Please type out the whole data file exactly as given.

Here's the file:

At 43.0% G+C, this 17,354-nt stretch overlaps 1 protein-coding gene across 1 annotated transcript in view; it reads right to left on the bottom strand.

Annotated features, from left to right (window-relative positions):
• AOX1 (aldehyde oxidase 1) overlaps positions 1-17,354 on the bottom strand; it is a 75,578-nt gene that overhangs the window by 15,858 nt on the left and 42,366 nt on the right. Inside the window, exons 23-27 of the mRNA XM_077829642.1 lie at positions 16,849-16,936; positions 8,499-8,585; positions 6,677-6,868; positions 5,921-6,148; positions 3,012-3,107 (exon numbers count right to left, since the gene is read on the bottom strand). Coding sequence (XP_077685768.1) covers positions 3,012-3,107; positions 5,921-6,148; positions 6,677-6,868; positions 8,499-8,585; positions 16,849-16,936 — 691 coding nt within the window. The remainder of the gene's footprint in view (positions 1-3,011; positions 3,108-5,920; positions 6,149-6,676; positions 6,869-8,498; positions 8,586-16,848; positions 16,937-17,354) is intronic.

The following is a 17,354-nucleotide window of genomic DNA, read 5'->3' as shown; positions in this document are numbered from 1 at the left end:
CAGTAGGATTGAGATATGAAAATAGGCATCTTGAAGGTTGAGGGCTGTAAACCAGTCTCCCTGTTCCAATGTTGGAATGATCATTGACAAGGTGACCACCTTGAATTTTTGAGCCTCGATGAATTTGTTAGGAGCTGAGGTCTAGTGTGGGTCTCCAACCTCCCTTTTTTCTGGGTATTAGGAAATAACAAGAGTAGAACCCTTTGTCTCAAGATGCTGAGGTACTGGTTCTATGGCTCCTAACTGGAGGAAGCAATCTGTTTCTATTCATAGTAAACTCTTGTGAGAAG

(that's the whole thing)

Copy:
At 43.0% G+C, this 17,354-nt stretch overlaps 1 protein-coding gene across 1 annotated transcript in view; it reads right to left on the bottom strand.

Annotated features, from left to right (window-relative positions):
• AOX1 (aldehyde oxidase 1) overlaps positions 1-17,354 on the bottom strand; it is a 75,578-nt gene that overhangs the window by 15,858 nt on the left and 42,366 nt on the right. Inside the window, exons 23-27 of the mRNA XM_077829642.1 lie at positions 16,849-16,936; positions 8,499-8,585; positions 6,677-6,868; positions 5,921-6,148; positions 3,012-3,107 (exon numbers count right to left, since the gene is read on the bottom strand). Coding sequence (XP_077685768.1) covers positions 3,012-3,107; positions 5,921-6,148; positions 6,677-6,868; positions 8,499-8,585; positions 16,849-16,936 — 691 coding nt within the window. The remainder of the gene's footprint in view (positions 1-3,011; positions 3,108-5,920; positions 6,149-6,676; positions 6,869-8,498; positions 8,586-16,848; positions 16,937-17,354) is intronic.

The following is a 17,354-nucleotide window of genomic DNA, read 5'->3' as shown; positions in this document are numbered from 1 at the left end:
CAGTAGGATTGAGATATGAAAATAGGCATCTTGAAGGTTGAGGGCTGTAAACCAGTCTCCCTGTTCCAATGTTGGAATGATCATTGACAAGGTGACCACCTTGAATTTTTGAGCCTCGATGAATTTGTTAGGAGCTGAGGTCTAGTGTGGGTCTCCAACCTCCCTTTTTTCTGGGTATTAGGAAATAACAAGAGTAGAACCCTTTGTCTCAAGATGCTGAGGTACTGGTTCTATGGCTCCTAACTGGAGGAAGCAATCTGTTTCTATTCATAGTAAACTCTTGTGAGAAG